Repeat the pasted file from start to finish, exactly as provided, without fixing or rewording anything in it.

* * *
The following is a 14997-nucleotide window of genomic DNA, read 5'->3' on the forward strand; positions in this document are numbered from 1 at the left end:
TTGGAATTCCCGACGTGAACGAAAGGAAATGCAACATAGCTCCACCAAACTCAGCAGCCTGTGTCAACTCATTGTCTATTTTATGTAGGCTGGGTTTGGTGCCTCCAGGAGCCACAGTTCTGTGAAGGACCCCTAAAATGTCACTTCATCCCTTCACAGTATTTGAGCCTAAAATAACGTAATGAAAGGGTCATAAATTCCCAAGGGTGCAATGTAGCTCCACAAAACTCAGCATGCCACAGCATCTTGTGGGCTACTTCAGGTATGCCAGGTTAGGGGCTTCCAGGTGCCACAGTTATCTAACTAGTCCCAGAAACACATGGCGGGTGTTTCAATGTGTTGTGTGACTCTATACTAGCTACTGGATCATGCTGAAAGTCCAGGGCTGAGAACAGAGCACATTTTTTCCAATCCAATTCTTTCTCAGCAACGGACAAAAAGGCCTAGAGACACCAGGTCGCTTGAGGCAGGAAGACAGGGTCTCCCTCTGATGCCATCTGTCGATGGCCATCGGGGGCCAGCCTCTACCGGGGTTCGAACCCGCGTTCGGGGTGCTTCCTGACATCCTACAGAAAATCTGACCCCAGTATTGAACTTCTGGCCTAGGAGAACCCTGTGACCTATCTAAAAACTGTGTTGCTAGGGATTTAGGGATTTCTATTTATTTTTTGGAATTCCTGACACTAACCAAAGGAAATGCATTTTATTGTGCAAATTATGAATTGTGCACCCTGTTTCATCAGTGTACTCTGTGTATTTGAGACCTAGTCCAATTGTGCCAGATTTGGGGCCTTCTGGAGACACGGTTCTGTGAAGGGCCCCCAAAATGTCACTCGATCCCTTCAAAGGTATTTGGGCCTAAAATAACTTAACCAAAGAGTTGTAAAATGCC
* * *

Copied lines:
The following is a 14997-nucleotide window of genomic DNA, read 5'->3' on the forward strand; positions in this document are numbered from 1 at the left end:
TTGGAATTCCCGACGTGAACGAAAGGAAATGCAACATAGCTCCACCAAACTCAGCAGCCTGTGTCAACTCATTGTCTATTTTATGTAGGCTGGGTTTGGTGCCTCCAGGAGCCACAGTTCTGTGAAGGACCCCTAAAATGTCACTTCATCCCTTCACAGTATTTGAGCCTAAAATAACGTAATGAAAGGGTCATAAATTCCCAAGGGTGCAATGTAGCTCCACAAAACTCAGCATGCCACAGCATCTTGTGGGCTACTTCAGGTATGCCAGGTTAGGGGCTTCCAGGTGCCACAGTTATCTAACTAGTCCCAGAAACACATGGCGGGTGTTTCAATGTGTTGTGTGACTCTATACTAGCTACTGGATCATGCTGAAAGTCCAGGGCTGAGAACAGAGCACATTTTTTCCAATCCAATTCTTTCTCAGCAACGGACAAAAAGGCCTAGAGACACCAGGTCGCTTGAGGCAGGAAGACAGGGTCTCCCTCTGATGCCATCTGTCGATGGCCATCGGGGGCCAGCCTCTACCGGGGTTCGAACCCGCGTTCGGGGTGCTTCCTGACATCCTACAGAAAATCTGACCCCAGTATTGAACTTCTGGCCTAGGAGAACCCTGTGACCTATCTAAAAACTGTGTTGCTAGGGATTTAGGGATTTCTATTTATTTTTTGGAATTCCTGACACTAACCAAAGGAAATGCATTTTATTGTGCAAATTATGAATTGTGCACCCTGTTTCATCAGTGTACTCTGTGTATTTGAGACCTAGTCCAATTGTGCCAGATTTGGGGCCTTCTGGAGACACGGTTCTGTGAAGGGCCCCCAAAATGTCACTCGATCCCTTCAAAGGTATTTGGGCCTAAAATAACTTAACCAAAGAGTTGTAAAATGCC